The world of finance has known for a long time that its models don't allow for black swans. The question is whether to use existing models which work most of the time, or some alternative. Taleb isn't clear about what his alternative is though he quickly dismisses other peoples' attempts to allow for black swans in existing models. He says his method "develops intuitions from practice", relies on "skepticism", and "sophisticated craft", "seeks to be approximately right across a broad set of eventualities", "respects those who have the guts to say I don't know", and uses "messy mathematics and computational methods". None of this is specified, it is just motherhood and apple pie.
He gives a hint of what he means for investing. "I worry far more about the 'promising' stock market, particularly the 'safe' blue chip stocks, than I do about speculative ventures - the former represent invisible risks, the latter offer no surprises since you know how volatile they are and can limit your downside by investing smaller amounts."
It is worth taking a good look at this logic. He is saying he invests in risky assets but because they are risky, he doesn't put much money in them. Where does he put the rest of it then? Presumably in the safe blue chip stocks which he just said he doesn't like. Notice the comment "you know how volatile they are". He spends most of the book preaching that you never know how volatile things are. What he means here is that he knows they are very volatile. Reading carefully, his strategy amounts to this. The market generally undervalues some risks and overvalues others and, using his intuition, he does the opposite in order to benefit from other peoples' errors. This is a sound approach. It is also a common and well known one. The hard part is how to identify the errors. He thinks you can do it by allowing for black swans, since most trading models don't allow for them. But that means he is actually relying on all those existing models, albeit in a contrarian manner. If everybody stopped using them, his strategy would disappear. He has made the case that black swans are important and difficult to account for. It does not follow that the market would work better if existing methods were ditched.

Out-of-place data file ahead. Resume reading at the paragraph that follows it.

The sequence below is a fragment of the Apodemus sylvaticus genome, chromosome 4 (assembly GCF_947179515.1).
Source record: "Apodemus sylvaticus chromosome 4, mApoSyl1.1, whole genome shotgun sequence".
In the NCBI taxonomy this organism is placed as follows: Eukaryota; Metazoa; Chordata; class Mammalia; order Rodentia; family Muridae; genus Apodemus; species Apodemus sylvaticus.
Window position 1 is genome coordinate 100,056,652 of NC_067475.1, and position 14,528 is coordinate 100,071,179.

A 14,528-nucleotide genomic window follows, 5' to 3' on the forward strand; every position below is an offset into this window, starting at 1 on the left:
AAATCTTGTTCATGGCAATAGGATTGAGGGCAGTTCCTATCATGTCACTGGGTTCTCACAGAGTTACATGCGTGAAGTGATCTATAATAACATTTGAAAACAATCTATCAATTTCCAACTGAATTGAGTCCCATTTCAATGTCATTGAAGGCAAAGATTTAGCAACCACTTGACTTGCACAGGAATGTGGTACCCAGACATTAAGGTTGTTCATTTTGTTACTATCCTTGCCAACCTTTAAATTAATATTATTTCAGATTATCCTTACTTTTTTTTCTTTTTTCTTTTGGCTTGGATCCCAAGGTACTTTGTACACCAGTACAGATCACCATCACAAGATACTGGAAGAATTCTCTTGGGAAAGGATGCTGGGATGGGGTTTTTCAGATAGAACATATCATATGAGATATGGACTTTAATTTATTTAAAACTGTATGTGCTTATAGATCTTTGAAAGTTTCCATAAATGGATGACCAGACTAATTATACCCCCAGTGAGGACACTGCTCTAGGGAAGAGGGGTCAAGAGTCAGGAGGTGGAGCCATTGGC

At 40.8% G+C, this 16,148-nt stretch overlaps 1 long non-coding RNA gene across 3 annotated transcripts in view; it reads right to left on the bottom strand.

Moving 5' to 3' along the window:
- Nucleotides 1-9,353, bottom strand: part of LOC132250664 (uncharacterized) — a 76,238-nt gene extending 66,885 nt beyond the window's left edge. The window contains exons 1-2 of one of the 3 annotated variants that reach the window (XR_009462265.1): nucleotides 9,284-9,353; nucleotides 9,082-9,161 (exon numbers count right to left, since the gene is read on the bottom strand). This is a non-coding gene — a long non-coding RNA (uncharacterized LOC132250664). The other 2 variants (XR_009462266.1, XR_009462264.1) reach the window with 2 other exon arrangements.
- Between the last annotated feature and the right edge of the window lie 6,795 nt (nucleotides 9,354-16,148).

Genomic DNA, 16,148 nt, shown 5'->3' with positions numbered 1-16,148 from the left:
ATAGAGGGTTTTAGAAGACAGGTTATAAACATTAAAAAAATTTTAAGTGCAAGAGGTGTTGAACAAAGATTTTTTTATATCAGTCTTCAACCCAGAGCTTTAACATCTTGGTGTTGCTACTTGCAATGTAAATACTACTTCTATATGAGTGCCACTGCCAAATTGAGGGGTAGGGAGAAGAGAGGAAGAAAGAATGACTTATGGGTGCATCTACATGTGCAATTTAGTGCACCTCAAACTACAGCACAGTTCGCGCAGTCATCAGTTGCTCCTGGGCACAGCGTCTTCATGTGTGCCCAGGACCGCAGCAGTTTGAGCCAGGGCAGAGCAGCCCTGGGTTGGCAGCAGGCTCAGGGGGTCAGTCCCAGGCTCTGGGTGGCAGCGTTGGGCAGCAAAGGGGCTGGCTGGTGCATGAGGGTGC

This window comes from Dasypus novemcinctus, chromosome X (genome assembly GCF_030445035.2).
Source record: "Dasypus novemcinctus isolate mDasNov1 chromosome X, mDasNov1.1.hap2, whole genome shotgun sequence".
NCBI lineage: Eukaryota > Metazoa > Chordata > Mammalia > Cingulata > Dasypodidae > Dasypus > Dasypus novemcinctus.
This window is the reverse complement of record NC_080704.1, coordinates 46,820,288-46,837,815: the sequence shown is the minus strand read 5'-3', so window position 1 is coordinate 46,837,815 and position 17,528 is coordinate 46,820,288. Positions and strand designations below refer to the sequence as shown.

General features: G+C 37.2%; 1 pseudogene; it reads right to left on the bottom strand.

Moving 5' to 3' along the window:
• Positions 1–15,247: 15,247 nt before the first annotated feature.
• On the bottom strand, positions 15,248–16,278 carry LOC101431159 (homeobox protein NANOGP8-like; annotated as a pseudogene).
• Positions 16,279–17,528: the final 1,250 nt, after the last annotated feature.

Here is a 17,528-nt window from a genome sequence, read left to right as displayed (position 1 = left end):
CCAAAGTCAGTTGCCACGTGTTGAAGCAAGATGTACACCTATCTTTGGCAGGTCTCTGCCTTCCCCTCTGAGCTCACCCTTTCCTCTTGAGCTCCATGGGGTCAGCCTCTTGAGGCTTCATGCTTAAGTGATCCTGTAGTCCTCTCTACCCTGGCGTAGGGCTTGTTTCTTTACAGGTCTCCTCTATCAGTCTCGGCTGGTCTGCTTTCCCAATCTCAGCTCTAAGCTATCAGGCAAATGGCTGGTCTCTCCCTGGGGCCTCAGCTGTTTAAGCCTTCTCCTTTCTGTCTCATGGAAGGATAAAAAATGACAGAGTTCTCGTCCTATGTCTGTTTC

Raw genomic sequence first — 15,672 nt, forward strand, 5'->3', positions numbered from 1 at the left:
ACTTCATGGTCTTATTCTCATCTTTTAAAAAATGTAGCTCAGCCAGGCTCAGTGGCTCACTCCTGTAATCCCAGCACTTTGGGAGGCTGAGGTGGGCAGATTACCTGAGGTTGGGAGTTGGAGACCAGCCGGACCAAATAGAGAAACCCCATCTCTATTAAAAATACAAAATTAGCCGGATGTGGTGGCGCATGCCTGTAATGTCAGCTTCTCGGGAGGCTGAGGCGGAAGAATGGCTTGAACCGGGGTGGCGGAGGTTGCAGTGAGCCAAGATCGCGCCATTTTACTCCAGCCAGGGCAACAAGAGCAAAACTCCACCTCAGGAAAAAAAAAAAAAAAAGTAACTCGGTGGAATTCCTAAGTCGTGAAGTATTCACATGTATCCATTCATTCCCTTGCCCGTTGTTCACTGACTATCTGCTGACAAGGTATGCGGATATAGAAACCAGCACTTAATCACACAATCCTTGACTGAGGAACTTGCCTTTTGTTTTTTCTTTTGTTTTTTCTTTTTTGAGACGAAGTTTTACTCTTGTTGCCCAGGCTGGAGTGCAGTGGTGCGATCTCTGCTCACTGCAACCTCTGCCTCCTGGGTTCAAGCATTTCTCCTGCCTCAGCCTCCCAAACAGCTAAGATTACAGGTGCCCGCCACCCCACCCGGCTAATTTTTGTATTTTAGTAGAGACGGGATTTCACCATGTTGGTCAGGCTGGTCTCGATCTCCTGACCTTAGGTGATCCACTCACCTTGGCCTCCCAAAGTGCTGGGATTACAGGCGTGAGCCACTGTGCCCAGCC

Finally, his rude dismissal of all maths that uses Gaussian distributions is crass. For example he points out that words are distributed according to a power law, not Gaussian. That is true, and yet speech recognition, and all the language based artificial intelligence that is rapidly becoming powerful and useful, is based on mathematics that uses Gaussian distributions at its core.
As such, it is a refreshing change from the superficial books expressing amazement by journalists or people who have never actually tested their theories in reality.
Assuming he is right, much of modern finance and indeed thinking about highly improbable (but not impossible) events is frighteningly wrong.
For anyone involved in business, investing (stocks, FX, bonds etc) -even if that is just your own pension -this is essential reading.
One of the most thought provoking books I've read for a long time.
This book will really annoy you if you are always totally focused and seek to keep the distractions to an absolute minimum. The book makes a compelling case for being receptive to large random events if and when they happen. Kind of go with the (Tsunami) flow sort of thing. A great read on asymmetry in modern life once again. Why is it we only hear about the successful startup stories , and never the lessons learned from the 99 failures that would be much more useful ??!! This book provides some insight.